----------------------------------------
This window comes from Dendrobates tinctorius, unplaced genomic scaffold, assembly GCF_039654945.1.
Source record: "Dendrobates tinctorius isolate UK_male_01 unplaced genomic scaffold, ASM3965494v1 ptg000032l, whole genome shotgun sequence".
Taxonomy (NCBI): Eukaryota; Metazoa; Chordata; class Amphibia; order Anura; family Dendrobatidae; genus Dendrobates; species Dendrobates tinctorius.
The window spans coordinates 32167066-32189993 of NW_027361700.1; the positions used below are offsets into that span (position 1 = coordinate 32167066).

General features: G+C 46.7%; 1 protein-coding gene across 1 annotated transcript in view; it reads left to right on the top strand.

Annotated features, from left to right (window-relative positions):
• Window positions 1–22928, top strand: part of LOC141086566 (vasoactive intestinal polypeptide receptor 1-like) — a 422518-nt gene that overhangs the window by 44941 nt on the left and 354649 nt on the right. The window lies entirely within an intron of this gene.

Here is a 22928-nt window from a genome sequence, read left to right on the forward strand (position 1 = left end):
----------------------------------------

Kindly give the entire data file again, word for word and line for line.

This window comes from Dendrobates tinctorius, unplaced genomic scaffold, assembly GCF_039654945.1.
Source record: "Dendrobates tinctorius isolate UK_male_01 unplaced genomic scaffold, ASM3965494v1 ptg000032l, whole genome shotgun sequence".
Taxonomy (NCBI): Eukaryota; Metazoa; Chordata; class Amphibia; order Anura; family Dendrobatidae; genus Dendrobates; species Dendrobates tinctorius.
The window spans coordinates 32167066-32189993 of NW_027361700.1; the positions used below are offsets into that span (position 1 = coordinate 32167066).

General features: G+C 46.7%; 1 protein-coding gene across 1 annotated transcript in view; it reads left to right on the top strand.

Annotated features, from left to right (window-relative positions):
• Window positions 1–22928, top strand: part of LOC141086566 (vasoactive intestinal polypeptide receptor 1-like) — a 422518-nt gene that overhangs the window by 44941 nt on the left and 354649 nt on the right. The window lies entirely within an intron of this gene.

Here is a 22928-nt window from a genome sequence, read left to right on the forward strand (position 1 = left end):